This section is from the book "A Treatise On Beverages or The Complete Practical Bottler", by Charles Herman Sulz. Also available from Amazon: A Treatise On Beverages.
1. Sulphuric acid is found by adding a few drops of solution of nitrate of baryta. If sulphuric acid be present the water will show a milky appearance and the clouds remain at the top, or are uniformly diffused. If the clouds sink to the bottom it indicates sulphate of lime. 2. On addition of chlorbaryum a precipitate of sulphate of baryta occurs, if sulphuric acid be present.
In testing for acids generally, dip a piece of blue litmus paper into the water. If it turns red the presence of free acids may be accepted.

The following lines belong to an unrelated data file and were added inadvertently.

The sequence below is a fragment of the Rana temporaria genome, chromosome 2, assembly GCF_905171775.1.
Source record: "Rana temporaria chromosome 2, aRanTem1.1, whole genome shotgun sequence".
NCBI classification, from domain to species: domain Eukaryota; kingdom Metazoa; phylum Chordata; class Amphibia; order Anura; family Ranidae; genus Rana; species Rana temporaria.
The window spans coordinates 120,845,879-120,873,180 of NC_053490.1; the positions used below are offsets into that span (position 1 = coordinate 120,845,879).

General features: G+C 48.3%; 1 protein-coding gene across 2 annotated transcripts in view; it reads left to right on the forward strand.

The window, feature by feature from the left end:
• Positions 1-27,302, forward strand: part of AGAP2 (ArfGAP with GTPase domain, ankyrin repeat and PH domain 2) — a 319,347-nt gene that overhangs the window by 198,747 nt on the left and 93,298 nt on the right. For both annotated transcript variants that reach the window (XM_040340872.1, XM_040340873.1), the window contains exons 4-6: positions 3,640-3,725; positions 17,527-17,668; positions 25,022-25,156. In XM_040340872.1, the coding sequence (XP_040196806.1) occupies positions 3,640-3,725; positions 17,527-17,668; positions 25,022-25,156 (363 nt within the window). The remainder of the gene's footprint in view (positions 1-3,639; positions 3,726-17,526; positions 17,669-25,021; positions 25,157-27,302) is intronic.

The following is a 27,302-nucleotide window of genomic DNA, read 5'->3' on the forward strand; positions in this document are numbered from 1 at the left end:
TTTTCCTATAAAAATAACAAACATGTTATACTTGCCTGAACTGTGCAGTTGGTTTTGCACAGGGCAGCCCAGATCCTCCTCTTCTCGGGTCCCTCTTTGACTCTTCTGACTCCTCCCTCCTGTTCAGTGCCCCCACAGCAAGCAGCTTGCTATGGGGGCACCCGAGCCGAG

In well-water are very frequently traces of phosphoric acid or phosphates. Small traces are without any disadvantage; however, mineral waters containing iron cannot be made with it, and if the phosphoric acid or its phosphates come in contact with lime or magnesia salts, which mineral waters most invariably contain, it causes turbidity. To detect phosphoric acid acidify a sample of water Strongly with nitric acid, add some molybdate of ammonia and bring to a boil in a porcelain vessel. If phosphoric acid be present the water assumes first a yellow color and then forms a yellow precipitate. If the yellowish color of the water looks pale, not distinct yellow, the phosphoric acid is present in but trifling traces.
To make a test for urine in potable water, add a solution of nitrate of silver. A brown color indicates pollution with urine (Leffmann).